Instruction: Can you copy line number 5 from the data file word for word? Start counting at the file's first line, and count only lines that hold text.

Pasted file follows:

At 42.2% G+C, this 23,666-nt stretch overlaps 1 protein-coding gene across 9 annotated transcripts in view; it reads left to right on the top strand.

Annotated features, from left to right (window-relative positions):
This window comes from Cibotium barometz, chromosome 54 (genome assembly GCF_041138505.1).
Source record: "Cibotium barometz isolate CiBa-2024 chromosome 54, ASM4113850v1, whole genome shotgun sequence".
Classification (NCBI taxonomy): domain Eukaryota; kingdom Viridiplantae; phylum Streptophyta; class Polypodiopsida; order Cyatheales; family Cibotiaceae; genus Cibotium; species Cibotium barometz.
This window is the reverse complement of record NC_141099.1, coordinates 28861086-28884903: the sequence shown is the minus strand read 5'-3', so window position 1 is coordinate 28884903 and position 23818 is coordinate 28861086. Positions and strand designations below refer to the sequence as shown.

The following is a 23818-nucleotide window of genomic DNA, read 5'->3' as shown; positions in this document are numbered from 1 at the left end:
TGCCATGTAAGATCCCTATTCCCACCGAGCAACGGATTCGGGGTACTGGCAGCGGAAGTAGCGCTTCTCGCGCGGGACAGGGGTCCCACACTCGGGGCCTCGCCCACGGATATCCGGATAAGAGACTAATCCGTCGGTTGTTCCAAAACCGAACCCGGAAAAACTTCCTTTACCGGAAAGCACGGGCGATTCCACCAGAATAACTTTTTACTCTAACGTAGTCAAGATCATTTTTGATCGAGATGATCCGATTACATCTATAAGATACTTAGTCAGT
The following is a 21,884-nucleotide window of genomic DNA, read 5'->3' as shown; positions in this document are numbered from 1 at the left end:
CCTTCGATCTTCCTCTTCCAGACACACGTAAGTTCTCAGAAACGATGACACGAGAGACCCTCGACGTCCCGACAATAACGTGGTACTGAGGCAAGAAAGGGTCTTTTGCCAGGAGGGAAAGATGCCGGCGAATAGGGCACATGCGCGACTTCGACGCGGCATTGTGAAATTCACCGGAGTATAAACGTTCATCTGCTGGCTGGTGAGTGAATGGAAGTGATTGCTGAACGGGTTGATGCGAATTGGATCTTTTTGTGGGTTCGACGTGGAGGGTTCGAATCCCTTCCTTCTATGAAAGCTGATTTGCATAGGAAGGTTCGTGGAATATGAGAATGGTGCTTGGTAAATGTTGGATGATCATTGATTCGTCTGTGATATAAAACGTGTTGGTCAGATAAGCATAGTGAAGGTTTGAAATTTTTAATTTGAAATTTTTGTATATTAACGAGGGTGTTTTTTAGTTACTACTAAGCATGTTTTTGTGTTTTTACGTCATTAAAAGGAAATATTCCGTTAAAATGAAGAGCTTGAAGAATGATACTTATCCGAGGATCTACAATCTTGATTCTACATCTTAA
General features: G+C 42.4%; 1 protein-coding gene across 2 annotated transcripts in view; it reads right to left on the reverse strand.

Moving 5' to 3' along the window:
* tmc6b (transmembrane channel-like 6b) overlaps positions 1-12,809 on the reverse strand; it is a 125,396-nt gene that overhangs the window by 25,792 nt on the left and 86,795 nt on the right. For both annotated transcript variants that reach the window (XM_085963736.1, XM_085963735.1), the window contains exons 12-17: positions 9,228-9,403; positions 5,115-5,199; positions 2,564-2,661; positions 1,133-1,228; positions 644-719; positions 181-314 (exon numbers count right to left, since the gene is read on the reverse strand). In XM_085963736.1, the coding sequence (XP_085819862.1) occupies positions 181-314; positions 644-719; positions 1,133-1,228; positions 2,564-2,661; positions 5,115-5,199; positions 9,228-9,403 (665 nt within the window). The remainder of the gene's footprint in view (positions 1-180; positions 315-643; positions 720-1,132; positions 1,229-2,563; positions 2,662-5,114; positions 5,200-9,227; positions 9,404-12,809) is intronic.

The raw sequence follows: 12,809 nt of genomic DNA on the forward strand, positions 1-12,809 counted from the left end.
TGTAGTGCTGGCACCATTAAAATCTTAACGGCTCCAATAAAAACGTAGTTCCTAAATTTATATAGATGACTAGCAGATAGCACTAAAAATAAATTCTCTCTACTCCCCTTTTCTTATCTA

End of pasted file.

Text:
Classification (NCBI taxonomy): domain Eukaryota; kingdom Viridiplantae; phylum Streptophyta; class Polypodiopsida; order Cyatheales; family Cibotiaceae; genus Cibotium; species Cibotium barometz.